May 13, 2016

Northrup seeking re-election to Wyoming Legislature

Wyoming is in the midst of a bust that’s “hitting us pretty hard,” says state Rep. David Northrup. “I feel like I have the experience to be able to help navigate our way through it.”

That’s one of the reasons why Northrup has decided to ask voters to elect him to a third term in Wyoming’s House of Representatives.

In officially announcing his re-election bid on Wednesday, the Powell area Republican said his years of accumulated knowledge of the state and the local area are assets as Wyoming faces a drastic drop in revenue from decreased mineral production.

David Northrup
Northrup specifically cites his background in education. He served on the Powell school board for 12 years before joining the Legislature and has co-chaired the Legislature’s education committee since early 2015.

“I think I have an enormous amount of knowledge about how that works and where we can work the (education) system and try to make things better,” Northrup said.

By education, he means not only K-12 schools and the University of Wyoming, but also institutions like Northwest College.

Noting recent cuts at NWC, Northrup said Wyoming’s community colleges have “taken a pretty big beating” in recent years.

“We need to be sure to keep the community college system whole, not be cannibalizing it,” Northrup said. “It seems like at this time some of them are actually cannibalizing themselves to keep themselves running and ... that tends to be the end of a school when it gets severe.”

Funding for the state government — and education in particular — is largely dependent on natural resources and the production of oil, natural gas and coal have all slowed. Coal leases have funded the bulk of the recent construction of K-12 schools across Wyoming and many major coal companies are now in or on the verge of bankruptcy.

Northrup said he’s always been an advocate for low taxes and “we’re going to find out how well that’s going to work out in this next (Legislative) session, because at some point, we have to figure out how to fund schools.”

He said the budgetary impacts of this bust are going to be felt even more strongly in the coming years.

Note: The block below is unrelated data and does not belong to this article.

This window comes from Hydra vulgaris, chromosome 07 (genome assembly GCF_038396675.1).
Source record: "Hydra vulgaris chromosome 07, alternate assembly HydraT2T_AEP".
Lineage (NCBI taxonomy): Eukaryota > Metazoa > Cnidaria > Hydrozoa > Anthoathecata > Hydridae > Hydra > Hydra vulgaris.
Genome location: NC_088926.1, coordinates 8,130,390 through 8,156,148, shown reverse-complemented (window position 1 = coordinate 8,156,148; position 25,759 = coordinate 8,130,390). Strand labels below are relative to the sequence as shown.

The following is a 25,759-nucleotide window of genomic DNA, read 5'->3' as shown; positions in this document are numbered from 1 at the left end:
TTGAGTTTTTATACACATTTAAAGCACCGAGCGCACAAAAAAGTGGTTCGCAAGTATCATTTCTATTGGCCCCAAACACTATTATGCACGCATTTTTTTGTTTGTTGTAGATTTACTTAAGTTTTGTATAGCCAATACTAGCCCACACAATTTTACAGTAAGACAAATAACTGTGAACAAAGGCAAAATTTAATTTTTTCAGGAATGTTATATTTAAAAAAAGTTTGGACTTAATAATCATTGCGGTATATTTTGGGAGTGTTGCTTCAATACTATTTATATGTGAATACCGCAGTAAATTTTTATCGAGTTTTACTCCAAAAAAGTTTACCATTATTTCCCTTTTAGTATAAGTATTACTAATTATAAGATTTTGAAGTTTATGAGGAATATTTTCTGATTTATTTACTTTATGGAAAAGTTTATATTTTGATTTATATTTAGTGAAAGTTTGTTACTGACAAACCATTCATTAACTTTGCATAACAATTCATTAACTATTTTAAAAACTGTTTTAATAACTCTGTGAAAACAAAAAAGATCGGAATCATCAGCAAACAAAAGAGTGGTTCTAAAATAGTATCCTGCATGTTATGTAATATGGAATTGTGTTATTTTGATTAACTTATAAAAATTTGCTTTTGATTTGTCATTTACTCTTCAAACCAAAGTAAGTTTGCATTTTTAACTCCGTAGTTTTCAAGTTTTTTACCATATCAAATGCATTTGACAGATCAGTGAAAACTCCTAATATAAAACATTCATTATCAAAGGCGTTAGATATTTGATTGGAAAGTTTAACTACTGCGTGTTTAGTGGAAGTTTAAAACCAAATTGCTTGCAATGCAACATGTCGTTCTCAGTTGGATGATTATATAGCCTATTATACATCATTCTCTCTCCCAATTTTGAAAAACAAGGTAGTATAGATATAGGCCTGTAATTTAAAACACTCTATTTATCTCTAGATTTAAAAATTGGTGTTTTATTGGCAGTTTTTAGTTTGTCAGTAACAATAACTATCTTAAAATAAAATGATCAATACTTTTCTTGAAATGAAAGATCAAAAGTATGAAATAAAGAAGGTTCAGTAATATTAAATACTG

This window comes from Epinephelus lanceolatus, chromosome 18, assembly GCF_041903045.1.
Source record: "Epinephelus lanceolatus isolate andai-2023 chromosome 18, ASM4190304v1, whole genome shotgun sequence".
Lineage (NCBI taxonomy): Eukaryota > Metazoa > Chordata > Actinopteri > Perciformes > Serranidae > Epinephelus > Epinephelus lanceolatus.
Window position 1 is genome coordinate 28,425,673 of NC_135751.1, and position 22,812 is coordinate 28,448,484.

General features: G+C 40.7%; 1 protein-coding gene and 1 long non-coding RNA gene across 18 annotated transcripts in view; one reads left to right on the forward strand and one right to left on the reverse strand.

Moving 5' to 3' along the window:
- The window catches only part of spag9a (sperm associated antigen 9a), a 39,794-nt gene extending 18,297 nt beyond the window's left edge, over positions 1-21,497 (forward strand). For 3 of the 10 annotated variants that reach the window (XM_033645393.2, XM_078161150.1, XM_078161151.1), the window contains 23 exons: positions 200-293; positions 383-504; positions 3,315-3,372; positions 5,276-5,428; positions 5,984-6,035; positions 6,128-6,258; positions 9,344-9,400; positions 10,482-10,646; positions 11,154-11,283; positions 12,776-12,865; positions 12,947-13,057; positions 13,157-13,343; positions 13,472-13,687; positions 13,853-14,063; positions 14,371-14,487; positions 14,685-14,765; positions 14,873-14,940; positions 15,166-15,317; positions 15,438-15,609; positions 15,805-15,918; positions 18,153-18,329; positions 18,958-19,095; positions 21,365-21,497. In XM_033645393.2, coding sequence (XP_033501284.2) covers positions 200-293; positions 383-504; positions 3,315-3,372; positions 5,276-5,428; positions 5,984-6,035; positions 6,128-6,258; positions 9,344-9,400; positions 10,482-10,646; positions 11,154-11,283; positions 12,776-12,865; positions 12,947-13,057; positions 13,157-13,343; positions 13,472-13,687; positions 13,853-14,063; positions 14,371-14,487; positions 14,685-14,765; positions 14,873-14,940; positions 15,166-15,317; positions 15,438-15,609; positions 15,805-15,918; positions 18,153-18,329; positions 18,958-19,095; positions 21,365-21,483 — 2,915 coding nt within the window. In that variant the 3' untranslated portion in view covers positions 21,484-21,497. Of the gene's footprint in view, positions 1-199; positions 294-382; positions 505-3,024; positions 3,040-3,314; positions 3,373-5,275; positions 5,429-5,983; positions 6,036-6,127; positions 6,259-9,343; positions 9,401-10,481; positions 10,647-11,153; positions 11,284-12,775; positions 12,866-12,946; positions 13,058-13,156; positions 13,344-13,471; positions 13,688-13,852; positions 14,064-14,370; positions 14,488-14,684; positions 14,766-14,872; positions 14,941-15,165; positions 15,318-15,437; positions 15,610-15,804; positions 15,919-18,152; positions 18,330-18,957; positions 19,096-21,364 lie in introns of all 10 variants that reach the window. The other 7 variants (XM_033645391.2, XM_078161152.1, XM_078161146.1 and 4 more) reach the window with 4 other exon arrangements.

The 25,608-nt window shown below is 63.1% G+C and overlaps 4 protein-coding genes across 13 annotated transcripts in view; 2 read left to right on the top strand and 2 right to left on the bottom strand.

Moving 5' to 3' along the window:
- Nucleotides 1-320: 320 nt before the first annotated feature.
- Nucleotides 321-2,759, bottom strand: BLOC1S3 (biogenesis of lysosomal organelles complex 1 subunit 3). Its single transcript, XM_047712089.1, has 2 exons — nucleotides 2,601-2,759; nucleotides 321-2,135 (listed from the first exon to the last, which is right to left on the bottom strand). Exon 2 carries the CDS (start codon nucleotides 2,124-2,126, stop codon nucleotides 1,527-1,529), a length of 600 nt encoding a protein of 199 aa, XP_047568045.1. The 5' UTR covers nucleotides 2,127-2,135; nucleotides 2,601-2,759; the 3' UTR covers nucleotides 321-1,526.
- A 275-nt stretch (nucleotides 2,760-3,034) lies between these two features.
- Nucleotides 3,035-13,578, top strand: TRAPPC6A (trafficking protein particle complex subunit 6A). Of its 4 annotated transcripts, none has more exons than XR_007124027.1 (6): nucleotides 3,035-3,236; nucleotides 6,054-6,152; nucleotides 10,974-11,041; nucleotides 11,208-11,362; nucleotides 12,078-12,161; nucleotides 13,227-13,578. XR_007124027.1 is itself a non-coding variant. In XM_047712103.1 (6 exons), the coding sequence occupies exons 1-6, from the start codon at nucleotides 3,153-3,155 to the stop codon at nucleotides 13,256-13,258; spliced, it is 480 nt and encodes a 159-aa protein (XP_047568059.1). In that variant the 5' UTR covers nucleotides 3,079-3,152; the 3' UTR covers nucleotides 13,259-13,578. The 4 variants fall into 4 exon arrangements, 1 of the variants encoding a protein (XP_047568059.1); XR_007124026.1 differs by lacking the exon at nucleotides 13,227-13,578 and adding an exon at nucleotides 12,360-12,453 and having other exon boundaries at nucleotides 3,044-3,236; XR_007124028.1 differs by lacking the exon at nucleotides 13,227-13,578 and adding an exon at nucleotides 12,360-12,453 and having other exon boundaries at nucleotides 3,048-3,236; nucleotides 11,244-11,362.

“This is going to be a downturn for everybody,” he said.

In a news release announcing his candidacy, Northrup says his work as a farmer and rancher has given him experience with complicated financial situations and he said his “conservative nature” will help the state.

He also said he enjoys the work and enjoys representing the people of Park County.

“It’s hitting us pretty hard and I feel like I have the experience to be able to help navigate our way through it,” Northrup said.

As for legislative accomplishments, Northrup points to a bill he helped pass in 2015 that allows people to drive some agricultural equipment without a commercial driver’s license.

Northrup said people didn’t want to go through the whole licensing process and its bookkeeping requirements just to drive a beet truck for a month during the harvest. Relaxing the licensing requirements has made it easier for farmers to find drivers and it “really has helped the ag world a whole bunch,” he said.

Northrup is wrapping up his fourth year in the state House.

Mike Specht, a Clark Democrat and the owner of a firefighting business, has announced he’s also running for the seat.

The district is made up of the eastern part of the city of Cody, Clark, Ralston, Heart Mountain, the Sunlight and Crandall areas and the Willwood area, where Northrup lives.

“It has been challenging at times to be everywhere at once,” Northrup said. “Sometimes I feel like I want a Star Trek transporter so that I can be in one place and then just materialize in another one almost instantly.”

His past public service also includes stints in the leadership of the Park County Republican Party (he’s currently vice-chairman) and time on the boards of both the Willwood Irrigation District and the Willwood Light and Power Co-op.

Northrup graduated from both Powell High School and Northwest College before completing his education at Montana Tech. He and his wife — Northwest College Associate Professor of Engineering and Mathematics Astrid Northrup — have three grown sons and two grandsons.


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